'Mosaic': How an HBO App Lured Fans Months Before the Miniseries' Premiere

Steven ?Soderbergh’s Mosaic - Inset Stone-H 2018
ISTOCK; Courtesy of HBO

A "branching narrative" platform that lets users dictate how the plot unfolds for Steven Soderbergh's new mini, about the killing of a children's book author, hooked potential viewers starting in November, ahead of the Jan. 22 TV premiere.

Late in 2017, Justine Bateman spent an entire day glued to her phone, desperate to unravel the murder mystery at the center of Mosaic, the new miniseries from Steven Soderbergh — which HBO released in November, months ahead of its Jan. 22 TV premiere, via a free app that lets viewers dictate how the plot unfolds.

"The thing that drove me was the story," says Bateman of the Ed Solomon-penned and Soderbergh-directed project, which centers on the killing of a children's book author (Sharon Stone). All viewers of the "branching narrative" watch the same first clip, but after that they are asked to choose which character they want to follow through the story. By the time they are finished, each viewer will have seen a customized version. Bateman says she found herself compulsively asking "Then what?" at the end of every eight- to 38-minute chapter.

She wasn't the only one. Mosaic became one of the top 30 entertainment apps for iPhone on Nov. 9, the day after its launch, according to App Annie; it garnered 90 million impressions across mobile app stores. Critical response has been mixed, but fans include Tony Gilroy and Activision Blizzard Studios' Stacey Sher, who says it's "for anybody who ever mourned the end of a series and had questions they felt were unanswered about characters that weren't the protagonist — anyone you fall in love with can become the protagonist for you."

"It's an important step," adds Bateman of the app. "Even something as simple as a touchscreen allows you to think about your project in a different way. It gives you another creative level."

Soderbergh, Solomon and executive producer Casey Silver began working on the project in 2013, developing a 500-page script and creating more than seven hours of footage. Not all of the material appears in both the app and the HBO version — six one-hour episodes airing over five consecutive nights. "Steven literally rebuilt from the ground up," Solomon says of the TV version. "We built a new story."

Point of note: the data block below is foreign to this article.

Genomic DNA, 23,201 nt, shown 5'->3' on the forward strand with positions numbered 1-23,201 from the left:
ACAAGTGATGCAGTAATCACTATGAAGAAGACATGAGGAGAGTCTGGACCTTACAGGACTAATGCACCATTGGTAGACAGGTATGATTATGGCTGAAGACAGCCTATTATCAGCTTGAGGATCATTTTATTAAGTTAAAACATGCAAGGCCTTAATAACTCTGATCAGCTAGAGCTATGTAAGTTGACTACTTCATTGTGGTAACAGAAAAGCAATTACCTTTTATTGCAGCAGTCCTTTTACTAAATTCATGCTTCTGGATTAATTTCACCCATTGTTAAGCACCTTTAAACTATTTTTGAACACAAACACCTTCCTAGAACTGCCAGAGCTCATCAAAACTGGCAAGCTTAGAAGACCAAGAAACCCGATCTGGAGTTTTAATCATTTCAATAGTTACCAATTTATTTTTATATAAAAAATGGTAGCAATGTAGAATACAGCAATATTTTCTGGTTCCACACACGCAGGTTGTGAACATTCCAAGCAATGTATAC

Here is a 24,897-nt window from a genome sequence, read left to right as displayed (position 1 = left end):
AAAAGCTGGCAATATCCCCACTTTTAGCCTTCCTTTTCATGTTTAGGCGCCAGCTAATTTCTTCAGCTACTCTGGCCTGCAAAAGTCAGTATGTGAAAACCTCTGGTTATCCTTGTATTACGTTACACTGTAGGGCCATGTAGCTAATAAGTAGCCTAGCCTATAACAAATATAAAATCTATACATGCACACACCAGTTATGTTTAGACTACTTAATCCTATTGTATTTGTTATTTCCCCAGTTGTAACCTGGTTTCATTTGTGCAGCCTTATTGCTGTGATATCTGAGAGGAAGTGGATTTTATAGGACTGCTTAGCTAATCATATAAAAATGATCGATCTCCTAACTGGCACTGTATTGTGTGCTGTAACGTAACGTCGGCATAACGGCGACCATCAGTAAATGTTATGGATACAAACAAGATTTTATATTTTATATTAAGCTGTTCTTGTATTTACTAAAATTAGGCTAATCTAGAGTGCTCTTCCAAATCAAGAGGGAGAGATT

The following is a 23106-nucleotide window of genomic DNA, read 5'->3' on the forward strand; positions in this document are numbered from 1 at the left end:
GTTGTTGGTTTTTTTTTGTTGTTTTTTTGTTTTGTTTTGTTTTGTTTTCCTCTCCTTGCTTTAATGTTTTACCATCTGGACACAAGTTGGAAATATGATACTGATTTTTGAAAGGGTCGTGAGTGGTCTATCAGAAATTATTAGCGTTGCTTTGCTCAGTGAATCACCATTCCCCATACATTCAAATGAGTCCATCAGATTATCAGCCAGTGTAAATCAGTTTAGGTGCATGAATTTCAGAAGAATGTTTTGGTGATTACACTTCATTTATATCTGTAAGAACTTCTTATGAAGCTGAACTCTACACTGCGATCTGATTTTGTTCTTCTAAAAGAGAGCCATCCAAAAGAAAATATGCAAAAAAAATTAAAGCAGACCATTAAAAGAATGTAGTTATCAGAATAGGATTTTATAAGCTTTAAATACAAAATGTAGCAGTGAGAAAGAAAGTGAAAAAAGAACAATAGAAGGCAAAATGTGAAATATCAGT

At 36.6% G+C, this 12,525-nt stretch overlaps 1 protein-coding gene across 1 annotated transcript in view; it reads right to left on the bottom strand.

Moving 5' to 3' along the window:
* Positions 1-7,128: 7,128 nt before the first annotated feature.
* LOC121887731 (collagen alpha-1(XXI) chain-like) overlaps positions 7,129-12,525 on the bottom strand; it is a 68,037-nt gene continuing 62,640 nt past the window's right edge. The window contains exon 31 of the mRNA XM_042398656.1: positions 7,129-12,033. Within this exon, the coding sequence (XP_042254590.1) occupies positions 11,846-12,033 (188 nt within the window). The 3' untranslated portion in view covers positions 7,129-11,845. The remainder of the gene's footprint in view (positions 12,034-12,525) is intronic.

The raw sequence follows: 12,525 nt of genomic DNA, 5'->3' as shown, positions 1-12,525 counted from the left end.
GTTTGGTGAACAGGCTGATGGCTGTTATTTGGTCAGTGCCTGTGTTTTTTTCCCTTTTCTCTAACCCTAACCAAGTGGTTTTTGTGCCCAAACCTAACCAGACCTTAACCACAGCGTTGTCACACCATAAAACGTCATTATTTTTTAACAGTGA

For a network that is accustomed to keeping tight-lipped about Game of Thrones, Mosaic presented a new marketing opportunity ahead of its television premiere. Executives looked for feedback about which characters people were connecting with or storylines they were following, explains HBO Films president Len Amato. "You get a chance to see what rises to the top. That inevitably will influence what light we want to shine on different aspects of the story," he adds. 

Mosaic is no longer among the top 100 entertainment apps for iPhone, but that could change when the miniseries airs — and its model could soon be applied to other projects. "It's something we think has moved the needle a bit and whetted the appetite for more," says HBO Films president Len Amato, adding that there have been discussions about giving other creators a shot at the platform. "Everyone can put their own stamp on it."

Solomon says he, Soderbergh and Silver are just getting started. "The new [branching narrative] that we're working on is by orders of magnitude more complex and utilizes the form in a much more confident way," he says. "Steven often refers to Mosaic as the first version of this form."

A version of this story first appeared in the Jan. 17 issue of The Hollywood Reporter magazine. To receive the magazine, click here to subscribe.